Fire Engineering

Construction Concerns: Sprayed-on Fireproofing


It has been known for nearly a hundred years that structural steel fails quickly when heated by fire. A short time later, building codes began to require protection of the structural steel in fire-resistive buildings, and rated the levels of protection as it did fire division walls (one-hour, two-hour, and so on).

The earliest forms of protection were to encase the steel columns and beams in terra-cotta (baked clay tile), concrete, or masonry. Later, gypsum plaster applied to wire lath was used, to reduce the weight of the fire protection. Multiple layers of gypsum drywall board were also used to reduce the labor required for installation. This method is still in use today.

Sprayed-on insulations were developed that could meet the Underwriters Laboratories (UL)/American Society for Testing and Materials (ASTM) fire rating tests, and became common after World War II. These materials were lightweight, provided the required heat resistance when tested in the laboratory, required less skilled labor to apply than masonry or plaster, and used asbestos fiber as the insulator and Portland cement or glue as binders.

In the 1970s, asbestos became a health concern, and was replaced in fireproofing by mineral wool and fiberglass. There is still a lot of asbestos out there in our buildings, so gross decontamination by low-pressure hoseline before removing SCBA or other personal protective equipment after interior firefighting is essential.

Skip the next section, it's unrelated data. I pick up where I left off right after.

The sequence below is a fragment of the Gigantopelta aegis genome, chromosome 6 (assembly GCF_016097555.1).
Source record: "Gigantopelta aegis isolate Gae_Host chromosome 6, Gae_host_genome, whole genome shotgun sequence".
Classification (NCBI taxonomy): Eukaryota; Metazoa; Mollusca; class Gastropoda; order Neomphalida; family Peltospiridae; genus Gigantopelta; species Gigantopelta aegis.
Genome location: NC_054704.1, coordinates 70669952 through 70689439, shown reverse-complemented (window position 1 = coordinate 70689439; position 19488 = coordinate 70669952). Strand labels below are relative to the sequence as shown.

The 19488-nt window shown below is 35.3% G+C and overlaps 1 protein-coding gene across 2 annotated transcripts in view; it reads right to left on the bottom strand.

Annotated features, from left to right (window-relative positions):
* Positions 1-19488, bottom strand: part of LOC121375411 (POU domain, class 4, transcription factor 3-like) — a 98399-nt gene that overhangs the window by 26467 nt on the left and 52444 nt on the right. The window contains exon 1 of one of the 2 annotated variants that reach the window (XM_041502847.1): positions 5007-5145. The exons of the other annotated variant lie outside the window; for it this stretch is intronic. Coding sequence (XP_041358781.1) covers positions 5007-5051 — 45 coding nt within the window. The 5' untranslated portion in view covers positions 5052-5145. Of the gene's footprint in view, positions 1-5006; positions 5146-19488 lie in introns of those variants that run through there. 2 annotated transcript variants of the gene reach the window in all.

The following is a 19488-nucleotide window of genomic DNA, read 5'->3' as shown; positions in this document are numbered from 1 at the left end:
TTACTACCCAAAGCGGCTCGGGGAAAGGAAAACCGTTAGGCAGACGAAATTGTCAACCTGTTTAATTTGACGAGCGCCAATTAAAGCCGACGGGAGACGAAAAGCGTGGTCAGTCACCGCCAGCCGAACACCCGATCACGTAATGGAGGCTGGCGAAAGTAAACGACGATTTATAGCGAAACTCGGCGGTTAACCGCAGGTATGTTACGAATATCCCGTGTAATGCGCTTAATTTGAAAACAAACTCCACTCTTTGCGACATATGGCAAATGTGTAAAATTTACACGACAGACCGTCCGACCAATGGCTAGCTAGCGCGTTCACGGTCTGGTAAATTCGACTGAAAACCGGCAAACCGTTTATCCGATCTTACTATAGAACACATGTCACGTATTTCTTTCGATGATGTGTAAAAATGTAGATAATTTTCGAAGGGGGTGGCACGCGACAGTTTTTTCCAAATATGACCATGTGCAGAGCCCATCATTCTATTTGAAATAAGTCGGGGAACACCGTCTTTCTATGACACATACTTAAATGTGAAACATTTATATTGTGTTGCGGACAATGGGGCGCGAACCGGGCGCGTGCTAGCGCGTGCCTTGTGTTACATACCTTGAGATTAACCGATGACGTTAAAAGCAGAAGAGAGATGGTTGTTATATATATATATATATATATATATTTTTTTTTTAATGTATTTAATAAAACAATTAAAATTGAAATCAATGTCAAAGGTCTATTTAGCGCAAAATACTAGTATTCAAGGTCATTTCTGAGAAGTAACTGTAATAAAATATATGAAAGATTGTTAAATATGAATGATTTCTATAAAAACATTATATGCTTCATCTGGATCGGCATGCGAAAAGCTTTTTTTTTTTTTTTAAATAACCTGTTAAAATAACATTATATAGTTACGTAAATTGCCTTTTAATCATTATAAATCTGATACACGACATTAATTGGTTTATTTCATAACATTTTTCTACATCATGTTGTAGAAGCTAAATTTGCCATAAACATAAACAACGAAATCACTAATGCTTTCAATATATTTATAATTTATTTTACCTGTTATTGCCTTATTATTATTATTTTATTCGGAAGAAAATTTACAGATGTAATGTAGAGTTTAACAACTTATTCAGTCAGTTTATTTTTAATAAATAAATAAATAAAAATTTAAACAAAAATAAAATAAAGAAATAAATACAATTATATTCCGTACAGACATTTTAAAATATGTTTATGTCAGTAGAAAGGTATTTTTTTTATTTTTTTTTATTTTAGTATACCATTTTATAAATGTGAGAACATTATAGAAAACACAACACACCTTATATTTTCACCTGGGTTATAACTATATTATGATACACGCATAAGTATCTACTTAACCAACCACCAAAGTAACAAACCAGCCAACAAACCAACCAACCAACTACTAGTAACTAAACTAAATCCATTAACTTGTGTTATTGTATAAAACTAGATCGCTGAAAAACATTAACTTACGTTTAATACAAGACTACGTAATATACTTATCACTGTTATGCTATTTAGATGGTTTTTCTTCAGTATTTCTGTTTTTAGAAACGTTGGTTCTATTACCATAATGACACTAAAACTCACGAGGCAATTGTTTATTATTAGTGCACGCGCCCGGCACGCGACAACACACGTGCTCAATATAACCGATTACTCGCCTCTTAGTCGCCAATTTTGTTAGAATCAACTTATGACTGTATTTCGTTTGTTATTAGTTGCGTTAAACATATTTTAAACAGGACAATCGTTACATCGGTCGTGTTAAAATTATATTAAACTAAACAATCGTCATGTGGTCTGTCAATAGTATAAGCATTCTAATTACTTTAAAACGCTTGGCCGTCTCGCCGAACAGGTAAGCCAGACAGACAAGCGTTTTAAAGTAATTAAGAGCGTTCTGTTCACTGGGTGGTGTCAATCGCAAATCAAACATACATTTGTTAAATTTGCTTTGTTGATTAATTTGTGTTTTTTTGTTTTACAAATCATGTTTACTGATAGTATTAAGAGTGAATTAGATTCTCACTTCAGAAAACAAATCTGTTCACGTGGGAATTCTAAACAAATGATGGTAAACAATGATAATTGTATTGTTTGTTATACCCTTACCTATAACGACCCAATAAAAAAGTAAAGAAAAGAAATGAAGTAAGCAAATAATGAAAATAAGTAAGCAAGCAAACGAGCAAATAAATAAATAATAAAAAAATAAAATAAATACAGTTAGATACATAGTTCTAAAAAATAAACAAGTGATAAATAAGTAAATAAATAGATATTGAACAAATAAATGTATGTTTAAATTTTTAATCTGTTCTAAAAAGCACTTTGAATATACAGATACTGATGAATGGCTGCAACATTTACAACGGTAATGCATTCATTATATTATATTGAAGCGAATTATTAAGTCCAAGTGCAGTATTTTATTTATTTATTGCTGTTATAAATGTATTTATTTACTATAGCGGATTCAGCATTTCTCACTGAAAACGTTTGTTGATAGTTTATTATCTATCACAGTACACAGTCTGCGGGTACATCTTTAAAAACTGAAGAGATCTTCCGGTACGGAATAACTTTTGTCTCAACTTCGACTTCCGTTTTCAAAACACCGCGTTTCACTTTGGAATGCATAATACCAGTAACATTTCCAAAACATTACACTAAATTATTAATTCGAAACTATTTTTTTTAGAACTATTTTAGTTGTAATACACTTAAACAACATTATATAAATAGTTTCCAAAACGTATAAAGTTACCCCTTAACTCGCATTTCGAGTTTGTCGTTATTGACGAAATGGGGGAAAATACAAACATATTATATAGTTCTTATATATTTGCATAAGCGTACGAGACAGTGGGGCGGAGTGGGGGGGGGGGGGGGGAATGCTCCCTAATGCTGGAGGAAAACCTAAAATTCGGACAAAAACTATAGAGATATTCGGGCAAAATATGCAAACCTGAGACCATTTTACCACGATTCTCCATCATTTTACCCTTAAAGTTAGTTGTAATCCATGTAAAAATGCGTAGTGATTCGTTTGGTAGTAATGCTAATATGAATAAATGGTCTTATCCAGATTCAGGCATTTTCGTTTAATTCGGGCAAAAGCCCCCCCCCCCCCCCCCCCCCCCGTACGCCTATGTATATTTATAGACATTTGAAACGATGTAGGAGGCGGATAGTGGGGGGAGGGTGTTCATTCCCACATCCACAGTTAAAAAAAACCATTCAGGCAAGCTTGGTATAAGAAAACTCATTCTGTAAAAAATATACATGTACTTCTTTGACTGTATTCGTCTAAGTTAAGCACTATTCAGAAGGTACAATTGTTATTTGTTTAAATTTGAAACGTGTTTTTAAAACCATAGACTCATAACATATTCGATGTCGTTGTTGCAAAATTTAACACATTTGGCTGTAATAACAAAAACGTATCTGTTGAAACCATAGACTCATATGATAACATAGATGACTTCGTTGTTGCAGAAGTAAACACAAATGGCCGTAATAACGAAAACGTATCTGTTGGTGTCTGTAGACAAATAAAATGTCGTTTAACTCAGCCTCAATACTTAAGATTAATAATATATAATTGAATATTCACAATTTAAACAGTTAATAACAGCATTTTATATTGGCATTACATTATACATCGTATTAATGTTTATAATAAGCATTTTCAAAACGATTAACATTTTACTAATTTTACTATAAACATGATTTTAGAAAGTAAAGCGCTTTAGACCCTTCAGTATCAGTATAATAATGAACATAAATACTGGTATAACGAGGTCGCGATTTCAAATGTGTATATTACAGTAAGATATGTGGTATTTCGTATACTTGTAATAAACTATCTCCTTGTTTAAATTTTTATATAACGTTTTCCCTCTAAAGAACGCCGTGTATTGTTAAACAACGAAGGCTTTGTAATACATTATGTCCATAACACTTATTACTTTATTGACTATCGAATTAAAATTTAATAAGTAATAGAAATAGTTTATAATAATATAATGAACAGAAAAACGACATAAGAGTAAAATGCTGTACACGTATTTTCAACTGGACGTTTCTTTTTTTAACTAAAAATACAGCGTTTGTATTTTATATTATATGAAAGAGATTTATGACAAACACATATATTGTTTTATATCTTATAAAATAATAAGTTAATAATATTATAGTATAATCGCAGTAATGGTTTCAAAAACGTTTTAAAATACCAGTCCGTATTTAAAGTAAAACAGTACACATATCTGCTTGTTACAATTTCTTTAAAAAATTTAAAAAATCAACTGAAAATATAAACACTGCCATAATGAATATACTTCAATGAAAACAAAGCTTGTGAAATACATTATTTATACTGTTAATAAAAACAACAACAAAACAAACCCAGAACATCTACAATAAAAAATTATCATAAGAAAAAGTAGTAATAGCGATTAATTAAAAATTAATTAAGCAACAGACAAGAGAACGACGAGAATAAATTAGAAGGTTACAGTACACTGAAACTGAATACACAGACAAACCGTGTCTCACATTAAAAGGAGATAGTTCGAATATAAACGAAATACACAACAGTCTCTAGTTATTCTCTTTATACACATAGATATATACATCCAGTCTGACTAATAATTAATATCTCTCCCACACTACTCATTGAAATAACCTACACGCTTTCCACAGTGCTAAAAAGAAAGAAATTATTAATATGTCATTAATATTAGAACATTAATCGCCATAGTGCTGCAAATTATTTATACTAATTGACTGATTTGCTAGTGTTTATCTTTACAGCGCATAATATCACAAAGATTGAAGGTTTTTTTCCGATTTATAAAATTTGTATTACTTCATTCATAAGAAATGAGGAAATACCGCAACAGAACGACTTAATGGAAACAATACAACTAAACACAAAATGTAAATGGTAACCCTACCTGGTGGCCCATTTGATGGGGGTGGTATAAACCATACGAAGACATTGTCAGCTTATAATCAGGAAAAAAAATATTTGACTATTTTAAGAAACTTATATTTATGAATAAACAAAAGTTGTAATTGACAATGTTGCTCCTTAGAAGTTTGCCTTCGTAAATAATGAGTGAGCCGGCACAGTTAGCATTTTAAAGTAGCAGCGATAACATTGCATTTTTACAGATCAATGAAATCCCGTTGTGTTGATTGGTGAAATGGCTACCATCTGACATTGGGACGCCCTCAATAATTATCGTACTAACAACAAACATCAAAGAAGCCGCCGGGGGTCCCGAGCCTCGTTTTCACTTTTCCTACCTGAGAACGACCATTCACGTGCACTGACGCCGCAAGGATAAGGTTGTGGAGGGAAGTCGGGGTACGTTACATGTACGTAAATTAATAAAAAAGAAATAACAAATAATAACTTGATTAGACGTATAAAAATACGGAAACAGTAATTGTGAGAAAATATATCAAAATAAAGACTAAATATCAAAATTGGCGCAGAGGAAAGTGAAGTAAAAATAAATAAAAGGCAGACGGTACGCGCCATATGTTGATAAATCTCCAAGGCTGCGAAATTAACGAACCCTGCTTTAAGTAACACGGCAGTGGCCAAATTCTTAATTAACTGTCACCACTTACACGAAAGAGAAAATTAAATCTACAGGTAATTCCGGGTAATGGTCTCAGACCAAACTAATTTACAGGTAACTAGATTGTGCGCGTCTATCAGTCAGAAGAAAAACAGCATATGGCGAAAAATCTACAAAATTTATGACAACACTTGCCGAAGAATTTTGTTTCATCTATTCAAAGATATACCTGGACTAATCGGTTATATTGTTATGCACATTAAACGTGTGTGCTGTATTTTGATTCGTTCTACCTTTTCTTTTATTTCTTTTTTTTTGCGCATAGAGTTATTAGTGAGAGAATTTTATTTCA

All sprayed-on fireproofing is not created equal. Those containing Portland cement or other inorganic binders seem more resistant to removal by fire hose streams than other types. The quality of the finished insulation depends on the cleanliness of the surface to which it is applied; the use of the right amount of water in the mixture; and the use of the correct air pressure while spraying.

Photo 1

Photo 1 shows insulation that has been sprayed onto bar joists and the underside of a fire-rated composite steel-and-concrete floor deck. A thicker layer of insulation yields more heat resistance. For higher fire ratings, additional layers can be added. For technical information on the use and application of these products, and UL Directory listings, visit, the manufacturer of Isolatek and Blaze-Shield products

Photo 2

Photo 2 shows insulation that has been sprayed onto steel columns. The columns are partly exposed either because the surface of the steel (primer paint) was not clean enough, or because the batch was not evenly mixed (wet or dry spots in the spray mixer). These areas, and others like them, will have to be cleaned and resprayed before the building inspector’s next visit.

Any brands or brand names noted above are used only as examples, and the Web sites only as sources of additional information. Reference to them is not an endorsement of either product or manufacturer.

Gregory Havel is a member of the Town of Burlington (WI) Fire Department; retired deputy chief and training officer; and a 30-year veteran of the fire service. He is a Wisconsin-certified fire instructor II and fire officer II, an adjunct instructor in fire service programs at Gateway Technical College, and safety director for Scherrer Construction Co., Inc. Havel has a bachelor’s degree from St. Norbert College and has more than 30 years of experience in facilities management and building construction.

Article and photos by Gregory Havel